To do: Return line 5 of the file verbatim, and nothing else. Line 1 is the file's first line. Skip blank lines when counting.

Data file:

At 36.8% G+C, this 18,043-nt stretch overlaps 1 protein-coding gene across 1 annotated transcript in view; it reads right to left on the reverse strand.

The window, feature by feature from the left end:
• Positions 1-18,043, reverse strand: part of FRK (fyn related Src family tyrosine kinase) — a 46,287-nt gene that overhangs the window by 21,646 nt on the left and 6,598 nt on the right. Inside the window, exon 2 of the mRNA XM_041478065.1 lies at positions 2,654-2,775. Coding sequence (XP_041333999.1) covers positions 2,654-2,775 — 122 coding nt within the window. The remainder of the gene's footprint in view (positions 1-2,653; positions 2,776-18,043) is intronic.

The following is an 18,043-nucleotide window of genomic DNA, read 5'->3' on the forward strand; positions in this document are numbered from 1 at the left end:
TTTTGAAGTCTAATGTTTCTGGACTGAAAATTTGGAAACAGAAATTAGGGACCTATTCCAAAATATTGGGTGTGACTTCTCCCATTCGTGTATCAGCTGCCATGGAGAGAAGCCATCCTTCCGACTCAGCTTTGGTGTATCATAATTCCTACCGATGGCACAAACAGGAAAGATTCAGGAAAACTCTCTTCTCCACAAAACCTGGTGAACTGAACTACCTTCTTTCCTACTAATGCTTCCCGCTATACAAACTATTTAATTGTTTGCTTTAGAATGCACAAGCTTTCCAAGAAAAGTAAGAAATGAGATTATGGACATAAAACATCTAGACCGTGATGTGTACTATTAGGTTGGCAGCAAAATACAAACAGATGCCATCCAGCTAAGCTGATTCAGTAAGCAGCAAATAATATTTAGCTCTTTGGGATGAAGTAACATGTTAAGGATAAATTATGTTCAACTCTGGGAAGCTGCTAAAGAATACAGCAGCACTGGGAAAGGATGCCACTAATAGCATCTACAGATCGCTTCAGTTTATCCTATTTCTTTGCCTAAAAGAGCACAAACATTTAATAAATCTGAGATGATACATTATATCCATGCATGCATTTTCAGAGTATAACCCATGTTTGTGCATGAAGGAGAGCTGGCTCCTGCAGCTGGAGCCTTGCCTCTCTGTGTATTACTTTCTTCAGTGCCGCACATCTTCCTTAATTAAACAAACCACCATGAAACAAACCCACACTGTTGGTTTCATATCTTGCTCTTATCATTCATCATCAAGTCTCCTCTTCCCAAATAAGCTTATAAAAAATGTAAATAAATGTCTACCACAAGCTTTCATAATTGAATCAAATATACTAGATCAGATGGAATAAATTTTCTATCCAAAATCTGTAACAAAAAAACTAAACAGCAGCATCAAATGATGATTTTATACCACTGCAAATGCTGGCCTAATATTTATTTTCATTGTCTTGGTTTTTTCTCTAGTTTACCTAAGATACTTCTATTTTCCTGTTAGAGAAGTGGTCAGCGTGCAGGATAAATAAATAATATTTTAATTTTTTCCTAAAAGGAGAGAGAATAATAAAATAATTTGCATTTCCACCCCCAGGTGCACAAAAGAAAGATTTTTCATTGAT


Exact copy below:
TTTTGAAGTCTAATGTTTCTGGACTGAAAATTTGGAAACAGAAATTAGGGACCTATTCCAAAATATTGGGTGTGACTTCTCCCATTCGTGTATCAGCTGCCATGGAGAGAAGCCATCCTTCCGACTCAGCTTTGGTGTATCATAATTCCTACCGATGGCACAAACAGGAAAGATTCAGGAAAACTCTCTTCTCCACAAAACCTGGTGAACTGAACTACCTTCTTTCCTACTAATGCTTCCCGCTATACAAACTATTTAATTGTTTGCTTTAGAATGCACAAGCTTTCCAAGAAAAGTAAGAAATGAGATTATGGACATAAAACATCTAGACCGTGATGTGTACTATTAGGTTGGCAGCAAAATACAAACAGATGCCATCCAGCTAAGCTGATTCAGTAAGCAGCAAATAATATTTAGCTCTTTGGGATGAAGTAACATGTTAAGGATAAATTATGTTCAACTCTGGGAAGCTGCTAAAGAATACAGCAGCACTGGGAAAGGATGCCACTAATAGCATCTACAGATCGCTTCAGTTTATCCTATTTCTTTGCCTAAAAGAGCACAAACATTTAATAAATCTGAGATGATACATTATATCCATGCATGCATTTTCAGAGTATAACCCATGTTTGTGCATGAAGGAGAGCTGGCTCCTGCAGCTGGAGCCTTGCCTCTCTGTGTATTACTTTCTTCAGTGCCGCACATCTTCCTTAATTAAACAAACCACCATGAAACAAACCCACACTGTTGGTTTCATATCTTGCTCTTATCATTCATCATCAAGTCTCCTCTTCCCAAATAAGCTTATAAAAAATGTAAATAAATGTCTACCACAAGCTTTCATAATTGAATCAAATATACTAGATCAGATGGAATAAATTTTCTATCCAAAATCTGTAACAAAAAAACTAAACAGCAGCATCAAATGATGATTTTATACCACTGCAAATGCTGGCCTAATATTTATTTTCATTGTCTTGGTTTTTTCTCTAGTTTACCTAAGATACTTCTATTTTCCTGTTAGAGAAGTGGTCAGCGTGCAGGATAAATAAATAATATTTTAATTTTTTCCTAAAAGGAGAGAGAATAATAAAATAATTTGCATTTCCACCCCCAGGTGCACAAAAGAAAGATTTTTCATTGAT